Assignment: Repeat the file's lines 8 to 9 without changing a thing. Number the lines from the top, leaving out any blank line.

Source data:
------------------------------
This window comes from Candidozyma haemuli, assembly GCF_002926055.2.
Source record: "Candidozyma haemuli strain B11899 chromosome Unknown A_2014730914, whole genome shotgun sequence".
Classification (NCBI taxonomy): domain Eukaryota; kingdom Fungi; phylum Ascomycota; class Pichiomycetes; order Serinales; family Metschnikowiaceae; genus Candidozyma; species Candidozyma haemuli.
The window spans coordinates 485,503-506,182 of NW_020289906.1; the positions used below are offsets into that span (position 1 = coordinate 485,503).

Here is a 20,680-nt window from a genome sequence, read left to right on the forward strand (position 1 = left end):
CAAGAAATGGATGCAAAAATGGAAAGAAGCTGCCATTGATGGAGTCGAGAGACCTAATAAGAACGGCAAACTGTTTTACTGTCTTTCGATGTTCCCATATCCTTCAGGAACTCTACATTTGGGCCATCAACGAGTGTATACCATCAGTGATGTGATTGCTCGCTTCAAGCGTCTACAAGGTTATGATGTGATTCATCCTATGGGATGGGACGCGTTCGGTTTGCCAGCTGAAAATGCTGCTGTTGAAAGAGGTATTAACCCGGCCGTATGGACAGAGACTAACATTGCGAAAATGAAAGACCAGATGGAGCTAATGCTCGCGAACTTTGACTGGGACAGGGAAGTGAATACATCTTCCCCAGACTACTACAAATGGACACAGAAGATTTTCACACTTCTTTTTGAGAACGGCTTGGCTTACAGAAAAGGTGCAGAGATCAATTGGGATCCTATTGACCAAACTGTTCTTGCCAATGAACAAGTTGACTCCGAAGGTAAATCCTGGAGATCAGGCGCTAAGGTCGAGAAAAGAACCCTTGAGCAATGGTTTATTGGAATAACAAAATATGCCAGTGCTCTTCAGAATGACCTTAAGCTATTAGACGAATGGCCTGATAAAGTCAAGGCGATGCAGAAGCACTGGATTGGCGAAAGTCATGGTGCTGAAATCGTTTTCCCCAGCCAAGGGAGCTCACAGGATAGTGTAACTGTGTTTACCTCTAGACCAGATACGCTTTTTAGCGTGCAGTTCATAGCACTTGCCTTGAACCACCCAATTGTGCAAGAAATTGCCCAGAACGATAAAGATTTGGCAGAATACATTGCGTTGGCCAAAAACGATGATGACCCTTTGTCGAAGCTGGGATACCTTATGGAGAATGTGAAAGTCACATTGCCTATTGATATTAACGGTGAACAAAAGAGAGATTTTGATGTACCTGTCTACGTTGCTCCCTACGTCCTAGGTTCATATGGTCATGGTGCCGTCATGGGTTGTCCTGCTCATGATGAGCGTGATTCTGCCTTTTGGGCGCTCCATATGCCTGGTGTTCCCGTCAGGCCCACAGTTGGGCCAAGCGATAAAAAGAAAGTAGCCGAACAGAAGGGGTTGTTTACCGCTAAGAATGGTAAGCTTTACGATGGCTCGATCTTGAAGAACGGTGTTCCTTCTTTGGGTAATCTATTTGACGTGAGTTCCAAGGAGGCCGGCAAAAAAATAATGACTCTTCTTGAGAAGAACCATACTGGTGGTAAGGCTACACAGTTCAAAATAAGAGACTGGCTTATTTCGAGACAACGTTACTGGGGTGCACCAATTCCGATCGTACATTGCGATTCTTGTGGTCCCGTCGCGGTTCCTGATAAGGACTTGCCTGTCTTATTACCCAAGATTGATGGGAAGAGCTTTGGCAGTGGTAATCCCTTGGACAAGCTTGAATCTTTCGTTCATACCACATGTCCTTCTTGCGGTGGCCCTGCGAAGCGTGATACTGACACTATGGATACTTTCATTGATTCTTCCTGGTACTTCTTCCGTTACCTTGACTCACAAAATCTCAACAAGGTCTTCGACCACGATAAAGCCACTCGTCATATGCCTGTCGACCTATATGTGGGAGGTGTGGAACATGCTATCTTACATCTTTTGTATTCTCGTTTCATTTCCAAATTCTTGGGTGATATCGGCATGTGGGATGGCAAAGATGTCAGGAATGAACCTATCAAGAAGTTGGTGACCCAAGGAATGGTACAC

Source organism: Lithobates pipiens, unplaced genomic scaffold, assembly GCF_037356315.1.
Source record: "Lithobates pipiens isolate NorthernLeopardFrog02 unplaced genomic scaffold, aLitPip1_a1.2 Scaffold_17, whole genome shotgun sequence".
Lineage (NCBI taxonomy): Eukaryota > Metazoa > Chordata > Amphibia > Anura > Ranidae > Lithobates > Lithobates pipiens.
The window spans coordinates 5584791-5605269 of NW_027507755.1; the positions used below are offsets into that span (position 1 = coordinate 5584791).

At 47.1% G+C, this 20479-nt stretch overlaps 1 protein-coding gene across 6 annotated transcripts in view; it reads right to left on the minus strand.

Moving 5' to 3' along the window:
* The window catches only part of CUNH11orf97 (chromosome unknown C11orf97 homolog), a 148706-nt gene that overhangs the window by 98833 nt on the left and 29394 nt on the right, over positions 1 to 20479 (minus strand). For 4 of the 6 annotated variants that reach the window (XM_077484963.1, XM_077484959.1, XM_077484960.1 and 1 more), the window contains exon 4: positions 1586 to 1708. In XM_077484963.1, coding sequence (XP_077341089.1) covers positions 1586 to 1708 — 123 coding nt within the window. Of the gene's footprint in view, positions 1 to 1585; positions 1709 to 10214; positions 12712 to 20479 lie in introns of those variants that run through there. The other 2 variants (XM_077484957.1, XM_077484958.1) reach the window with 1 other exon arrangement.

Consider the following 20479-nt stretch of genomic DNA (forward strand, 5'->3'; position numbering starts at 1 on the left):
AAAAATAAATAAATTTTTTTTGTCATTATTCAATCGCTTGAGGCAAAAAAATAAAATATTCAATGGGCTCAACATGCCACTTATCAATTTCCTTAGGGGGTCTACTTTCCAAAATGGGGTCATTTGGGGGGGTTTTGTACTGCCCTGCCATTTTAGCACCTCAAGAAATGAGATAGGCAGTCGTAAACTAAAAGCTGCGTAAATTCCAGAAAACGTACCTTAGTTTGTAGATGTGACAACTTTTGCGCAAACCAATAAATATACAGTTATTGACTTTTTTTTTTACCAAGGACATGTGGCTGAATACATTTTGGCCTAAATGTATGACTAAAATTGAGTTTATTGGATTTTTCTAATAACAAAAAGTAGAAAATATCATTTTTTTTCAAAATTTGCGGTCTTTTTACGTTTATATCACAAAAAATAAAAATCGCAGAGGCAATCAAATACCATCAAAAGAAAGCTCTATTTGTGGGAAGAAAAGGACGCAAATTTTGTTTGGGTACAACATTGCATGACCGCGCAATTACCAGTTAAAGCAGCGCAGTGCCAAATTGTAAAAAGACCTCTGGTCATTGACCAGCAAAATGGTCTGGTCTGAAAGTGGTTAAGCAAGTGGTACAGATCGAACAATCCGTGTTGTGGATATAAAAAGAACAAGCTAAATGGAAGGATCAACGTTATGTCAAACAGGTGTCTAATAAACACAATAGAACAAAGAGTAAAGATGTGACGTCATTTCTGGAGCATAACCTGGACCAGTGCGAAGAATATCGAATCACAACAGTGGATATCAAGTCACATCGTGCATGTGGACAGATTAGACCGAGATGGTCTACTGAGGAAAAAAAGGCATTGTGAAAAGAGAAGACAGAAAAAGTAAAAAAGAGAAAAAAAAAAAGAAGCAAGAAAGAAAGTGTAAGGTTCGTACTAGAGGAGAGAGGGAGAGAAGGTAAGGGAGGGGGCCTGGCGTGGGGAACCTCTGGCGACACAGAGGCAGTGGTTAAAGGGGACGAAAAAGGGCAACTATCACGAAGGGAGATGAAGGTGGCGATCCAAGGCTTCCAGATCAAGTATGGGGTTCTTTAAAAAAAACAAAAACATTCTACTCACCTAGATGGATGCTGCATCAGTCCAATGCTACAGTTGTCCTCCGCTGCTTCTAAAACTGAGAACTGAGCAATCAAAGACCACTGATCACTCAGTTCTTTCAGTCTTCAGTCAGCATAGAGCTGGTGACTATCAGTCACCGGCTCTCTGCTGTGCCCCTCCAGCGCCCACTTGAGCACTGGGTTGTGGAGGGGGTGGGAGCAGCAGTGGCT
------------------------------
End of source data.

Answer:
Source record: "Lithobates pipiens isolate NorthernLeopardFrog02 unplaced genomic scaffold, aLitPip1_a1.2 Scaffold_17, whole genome shotgun sequence".
Lineage (NCBI taxonomy): Eukaryota > Metazoa > Chordata > Amphibia > Anura > Ranidae > Lithobates > Lithobates pipiens.